|Scientific name||Monodon monoceros||Weight||800 to 1,600 kilograms (1,760 to 3,530 pounds)|
|Pronunciation||NAR-wuhl.||Length||3.4 meters (11.2 feet)|
|Classification||Mammalia, Artiodactyla, Monodontidae||Location||Arctic waters around Greenland, Canada, and Russia|
Narwhals look like a cross between a unicorn and a whale.
The medium-sized whale has a large tusk formed by a protruding canine tooth.
No one knows how long they’ve been around, but fossil records of toothed whales show that their ancestors evolved about 56 million years ago.
A narwhal’s long, spiral tusk is its most distinctive feature.
While males have only one tusk (or two in rare cases), only 15 percent of females do.
The Arctic marine mammal is one of the deepest divers in the whale family and adapts well to deep and shallow, ice-covered coastal areas.
Narwhals live in pods, a group of a few individuals to hundreds.
They eat fish and squids and are preyed on by orcas and bears.
In this article, we will explore other fascinating facts about this impressive unicorn of the sea, including what it looks like, how it lives, and its interaction with humans.
Taxonomy and Classification
The scientific name of the narwhal is Monodon monoceros.
It belongs to the family Monodontidae, along with the beluga whale.
Both species are the only extant members of this family.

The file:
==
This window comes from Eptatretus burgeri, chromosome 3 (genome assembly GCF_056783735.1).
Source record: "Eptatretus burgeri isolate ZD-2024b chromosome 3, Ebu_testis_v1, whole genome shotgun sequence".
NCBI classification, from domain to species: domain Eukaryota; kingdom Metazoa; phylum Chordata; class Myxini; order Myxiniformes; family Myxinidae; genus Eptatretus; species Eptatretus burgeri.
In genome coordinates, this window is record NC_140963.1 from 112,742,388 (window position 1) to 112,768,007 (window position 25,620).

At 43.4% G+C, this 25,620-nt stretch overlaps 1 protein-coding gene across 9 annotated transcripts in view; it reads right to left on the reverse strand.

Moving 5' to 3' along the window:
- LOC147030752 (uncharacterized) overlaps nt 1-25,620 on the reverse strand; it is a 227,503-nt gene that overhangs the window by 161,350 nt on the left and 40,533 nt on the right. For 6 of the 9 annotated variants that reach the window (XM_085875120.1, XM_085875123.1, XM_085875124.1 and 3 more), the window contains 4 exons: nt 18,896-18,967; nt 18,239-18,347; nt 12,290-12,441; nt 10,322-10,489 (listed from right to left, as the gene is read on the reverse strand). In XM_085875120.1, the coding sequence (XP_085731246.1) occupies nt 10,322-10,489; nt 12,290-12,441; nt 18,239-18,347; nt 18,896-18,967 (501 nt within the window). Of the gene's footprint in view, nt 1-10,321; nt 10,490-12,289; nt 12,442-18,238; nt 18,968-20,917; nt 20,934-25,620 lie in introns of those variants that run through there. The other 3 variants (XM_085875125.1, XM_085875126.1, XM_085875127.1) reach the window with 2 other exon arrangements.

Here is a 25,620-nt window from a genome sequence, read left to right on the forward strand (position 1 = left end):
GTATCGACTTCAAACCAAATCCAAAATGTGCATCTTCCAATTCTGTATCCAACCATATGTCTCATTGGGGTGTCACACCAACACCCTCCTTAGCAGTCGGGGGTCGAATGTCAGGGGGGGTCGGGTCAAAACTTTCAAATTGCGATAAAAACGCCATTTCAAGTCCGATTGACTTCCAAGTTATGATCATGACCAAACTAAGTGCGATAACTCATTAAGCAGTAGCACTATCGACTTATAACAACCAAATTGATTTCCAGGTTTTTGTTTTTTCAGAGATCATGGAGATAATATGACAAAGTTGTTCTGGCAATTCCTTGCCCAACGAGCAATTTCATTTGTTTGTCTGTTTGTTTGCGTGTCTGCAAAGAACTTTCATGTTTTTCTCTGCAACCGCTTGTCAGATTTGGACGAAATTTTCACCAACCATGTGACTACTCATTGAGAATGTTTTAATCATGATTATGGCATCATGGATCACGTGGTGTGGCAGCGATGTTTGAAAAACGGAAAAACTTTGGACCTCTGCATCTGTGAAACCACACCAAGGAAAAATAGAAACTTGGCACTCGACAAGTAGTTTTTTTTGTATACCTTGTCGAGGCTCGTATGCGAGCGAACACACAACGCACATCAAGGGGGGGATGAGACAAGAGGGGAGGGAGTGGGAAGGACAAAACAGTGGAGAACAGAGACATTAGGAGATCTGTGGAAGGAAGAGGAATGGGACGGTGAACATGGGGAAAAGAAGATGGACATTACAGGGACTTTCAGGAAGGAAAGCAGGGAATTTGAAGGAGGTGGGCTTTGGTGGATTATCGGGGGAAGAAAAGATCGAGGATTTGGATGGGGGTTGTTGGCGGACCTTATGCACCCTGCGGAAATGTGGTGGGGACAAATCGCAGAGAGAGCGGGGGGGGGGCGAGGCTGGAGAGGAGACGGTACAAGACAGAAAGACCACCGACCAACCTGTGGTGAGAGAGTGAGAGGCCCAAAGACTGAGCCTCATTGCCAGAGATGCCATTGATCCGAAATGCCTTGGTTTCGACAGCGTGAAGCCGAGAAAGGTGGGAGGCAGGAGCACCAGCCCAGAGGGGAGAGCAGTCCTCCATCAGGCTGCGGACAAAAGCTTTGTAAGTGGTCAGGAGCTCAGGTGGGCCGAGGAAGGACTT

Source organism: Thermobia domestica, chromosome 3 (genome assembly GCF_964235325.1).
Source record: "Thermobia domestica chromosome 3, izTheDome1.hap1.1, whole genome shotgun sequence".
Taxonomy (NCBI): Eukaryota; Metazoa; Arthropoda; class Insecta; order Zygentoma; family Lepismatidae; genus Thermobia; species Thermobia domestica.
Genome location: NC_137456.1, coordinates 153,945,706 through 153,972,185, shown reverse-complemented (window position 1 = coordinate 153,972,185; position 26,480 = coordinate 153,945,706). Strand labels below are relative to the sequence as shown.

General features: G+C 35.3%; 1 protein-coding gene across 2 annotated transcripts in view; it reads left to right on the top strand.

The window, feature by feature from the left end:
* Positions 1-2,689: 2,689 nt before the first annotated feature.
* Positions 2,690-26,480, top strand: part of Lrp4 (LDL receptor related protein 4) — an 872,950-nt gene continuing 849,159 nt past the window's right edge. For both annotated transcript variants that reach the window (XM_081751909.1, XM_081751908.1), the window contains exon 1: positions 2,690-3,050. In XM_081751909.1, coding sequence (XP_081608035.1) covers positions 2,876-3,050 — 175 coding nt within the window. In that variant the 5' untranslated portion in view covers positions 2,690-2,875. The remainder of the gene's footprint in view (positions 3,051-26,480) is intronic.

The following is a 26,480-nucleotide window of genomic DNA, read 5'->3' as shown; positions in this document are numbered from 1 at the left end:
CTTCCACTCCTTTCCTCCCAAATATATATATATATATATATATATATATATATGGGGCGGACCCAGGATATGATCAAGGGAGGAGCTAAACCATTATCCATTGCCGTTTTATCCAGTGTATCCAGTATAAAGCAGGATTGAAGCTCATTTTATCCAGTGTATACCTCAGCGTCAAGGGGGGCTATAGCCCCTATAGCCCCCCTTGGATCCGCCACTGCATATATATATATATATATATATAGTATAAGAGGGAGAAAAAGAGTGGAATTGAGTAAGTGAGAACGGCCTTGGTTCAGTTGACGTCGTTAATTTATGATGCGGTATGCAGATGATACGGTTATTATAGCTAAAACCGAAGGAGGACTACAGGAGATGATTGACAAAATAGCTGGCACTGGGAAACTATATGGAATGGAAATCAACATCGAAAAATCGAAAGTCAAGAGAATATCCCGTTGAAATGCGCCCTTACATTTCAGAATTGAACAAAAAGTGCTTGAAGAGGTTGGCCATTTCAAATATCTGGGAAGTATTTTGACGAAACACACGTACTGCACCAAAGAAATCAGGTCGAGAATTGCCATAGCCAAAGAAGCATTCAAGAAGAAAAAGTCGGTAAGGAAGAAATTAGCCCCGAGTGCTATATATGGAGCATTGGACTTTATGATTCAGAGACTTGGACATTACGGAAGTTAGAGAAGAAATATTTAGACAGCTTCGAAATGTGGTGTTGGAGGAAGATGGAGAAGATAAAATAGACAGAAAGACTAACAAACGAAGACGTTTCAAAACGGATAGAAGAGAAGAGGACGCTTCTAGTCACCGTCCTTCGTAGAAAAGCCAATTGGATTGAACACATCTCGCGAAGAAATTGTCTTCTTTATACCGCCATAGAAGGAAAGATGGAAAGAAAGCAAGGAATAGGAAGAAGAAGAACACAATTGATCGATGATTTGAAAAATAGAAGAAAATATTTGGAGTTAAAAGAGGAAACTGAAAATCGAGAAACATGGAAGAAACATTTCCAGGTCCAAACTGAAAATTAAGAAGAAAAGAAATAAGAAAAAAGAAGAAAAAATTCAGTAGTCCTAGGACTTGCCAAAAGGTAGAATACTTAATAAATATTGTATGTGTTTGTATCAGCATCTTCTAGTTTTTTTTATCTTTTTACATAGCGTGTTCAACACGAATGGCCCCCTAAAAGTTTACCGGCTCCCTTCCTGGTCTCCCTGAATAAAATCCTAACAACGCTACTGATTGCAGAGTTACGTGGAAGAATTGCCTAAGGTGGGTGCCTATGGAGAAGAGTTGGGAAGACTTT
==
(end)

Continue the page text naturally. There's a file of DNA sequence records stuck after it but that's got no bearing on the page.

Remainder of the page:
Narwhals and other toothed whale species are collectively grouped in the Odontocetes superfamily.
Scientists believe all whales evolved from terrestrial ancestors about 56 to 54 million years ago.
This was during the Eocene Epoch.
Like most species in the Monodontidae family, narwhals are medium-sized whales.
Males are generally larger than females, growing to an average length of 4.1 meters (13.5 feet) compared to the female’s average length of about 3.5 meters (11.5 feet).
Similarly, the average weight of an adult male is 800 to 1,600 kilograms (1,800 to 3,530 pounds), while females weigh about 1,000 kilograms.
The tusk, which is the most conspicuous feature of this whale species, is actually a canine tooth.
Although it often appears like it’s centrally located, the narwhal’s tusk projects from the left side of the whale’s upper jaw
The tusk is hollow and weighs around 10 kilograms (22 pounds).
It grows throughout the whale’s lifetime, reaching a maximum length of about 3.1 meters (10.2 feet).
Male narwhals typically grow one tusk, while the underdeveloped right tooth remains vestigial.
However, in rare cases, a few males (about one in 500) grow two tusks.
Female narwhals may develop tusks, too.
This happens only in about 15 percent of females.
Unlike males, female tusks are smaller and have a less noticeable spiral.
Contrary to popular belief, the tusk is not primarily for male-to-male rivalry — its use is even more fascinating!